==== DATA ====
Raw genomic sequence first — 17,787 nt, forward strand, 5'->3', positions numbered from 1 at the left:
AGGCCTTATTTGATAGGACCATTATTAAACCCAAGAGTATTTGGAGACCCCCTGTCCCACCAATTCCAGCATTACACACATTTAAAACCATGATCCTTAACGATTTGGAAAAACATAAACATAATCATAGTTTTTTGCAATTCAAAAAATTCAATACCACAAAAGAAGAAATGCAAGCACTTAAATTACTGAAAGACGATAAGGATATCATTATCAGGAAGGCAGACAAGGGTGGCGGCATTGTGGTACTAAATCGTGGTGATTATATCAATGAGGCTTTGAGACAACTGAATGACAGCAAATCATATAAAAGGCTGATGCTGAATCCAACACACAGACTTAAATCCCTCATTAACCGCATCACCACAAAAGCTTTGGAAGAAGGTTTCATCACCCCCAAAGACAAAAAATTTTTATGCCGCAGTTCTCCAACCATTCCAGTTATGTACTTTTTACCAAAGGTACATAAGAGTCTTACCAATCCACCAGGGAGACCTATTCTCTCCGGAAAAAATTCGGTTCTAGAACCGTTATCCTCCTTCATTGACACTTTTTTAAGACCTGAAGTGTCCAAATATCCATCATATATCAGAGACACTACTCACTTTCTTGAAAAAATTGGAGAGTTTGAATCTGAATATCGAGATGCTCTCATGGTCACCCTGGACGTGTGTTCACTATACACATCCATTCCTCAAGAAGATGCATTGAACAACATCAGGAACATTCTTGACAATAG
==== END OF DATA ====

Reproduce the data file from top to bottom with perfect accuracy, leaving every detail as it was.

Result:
Raw genomic sequence first — 17,787 nt, forward strand, 5'->3', positions numbered from 1 at the left:
AGGCCTTATTTGATAGGACCATTATTAAACCCAAGAGTATTTGGAGACCCCCTGTCCCACCAATTCCAGCATTACACACATTTAAAACCATGATCCTTAACGATTTGGAAAAACATAAACATAATCATAGTTTTTTGCAATTCAAAAAATTCAATACCACAAAAGAAGAAATGCAAGCACTTAAATTACTGAAAGACGATAAGGATATCATTATCAGGAAGGCAGACAAGGGTGGCGGCATTGTGGTACTAAATCGTGGTGATTATATCAATGAGGCTTTGAGACAACTGAATGACAGCAAATCATATAAAAGGCTGATGCTGAATCCAACACACAGACTTAAATCCCTCATTAACCGCATCACCACAAAAGCTTTGGAAGAAGGTTTCATCACCCCCAAAGACAAAAAATTTTTATGCCGCAGTTCTCCAACCATTCCAGTTATGTACTTTTTACCAAAGGTACATAAGAGTCTTACCAATCCACCAGGGAGACCTATTCTCTCCGGAAAAAATTCGGTTCTAGAACCGTTATCCTCCTTCATTGACACTTTTTTAAGACCTGAAGTGTCCAAATATCCATCATATATCAGAGACACTACTCACTTTCTTGAAAAAATTGGAGAGTTTGAATCTGAATATCGAGATGCTCTCATGGTCACCCTGGACGTGTGTTCACTATACACATCCATTCCTCAAGAAGATGCATTGAACAACATCAGGAACATTCTTGACAATAG